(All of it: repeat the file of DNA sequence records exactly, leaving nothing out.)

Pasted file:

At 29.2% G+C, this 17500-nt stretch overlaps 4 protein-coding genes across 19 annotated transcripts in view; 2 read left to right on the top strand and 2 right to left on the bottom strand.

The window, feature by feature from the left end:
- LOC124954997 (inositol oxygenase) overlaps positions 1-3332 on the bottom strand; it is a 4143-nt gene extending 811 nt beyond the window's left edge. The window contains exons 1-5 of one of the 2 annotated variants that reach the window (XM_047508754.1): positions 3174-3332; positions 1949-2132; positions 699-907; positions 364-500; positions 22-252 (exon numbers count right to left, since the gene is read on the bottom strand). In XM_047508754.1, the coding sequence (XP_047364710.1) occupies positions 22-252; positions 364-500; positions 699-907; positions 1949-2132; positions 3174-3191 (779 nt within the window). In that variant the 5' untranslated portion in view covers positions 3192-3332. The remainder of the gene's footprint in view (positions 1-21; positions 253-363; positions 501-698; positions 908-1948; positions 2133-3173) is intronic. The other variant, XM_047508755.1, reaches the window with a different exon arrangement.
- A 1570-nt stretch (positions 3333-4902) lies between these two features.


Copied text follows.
At 29.2% G+C, this 17500-nt stretch overlaps 4 protein-coding genes across 19 annotated transcripts in view; 2 read left to right on the top strand and 2 right to left on the bottom strand.

The window, feature by feature from the left end:
- LOC124954997 (inositol oxygenase) overlaps positions 1-3332 on the bottom strand; it is a 4143-nt gene extending 811 nt beyond the window's left edge. The window contains exons 1-5 of one of the 2 annotated variants that reach the window (XM_047508754.1): positions 3174-3332; positions 1949-2132; positions 699-907; positions 364-500; positions 22-252 (exon numbers count right to left, since the gene is read on the bottom strand). In XM_047508754.1, the coding sequence (XP_047364710.1) occupies positions 22-252; positions 364-500; positions 699-907; positions 1949-2132; positions 3174-3191 (779 nt within the window). In that variant the 5' untranslated portion in view covers positions 3192-3332. The remainder of the gene's footprint in view (positions 1-21; positions 253-363; positions 501-698; positions 908-1948; positions 2133-3173) is intronic. The other variant, XM_047508755.1, reaches the window with a different exon arrangement.
- A 1570-nt stretch (positions 3333-4902) lies between these two features.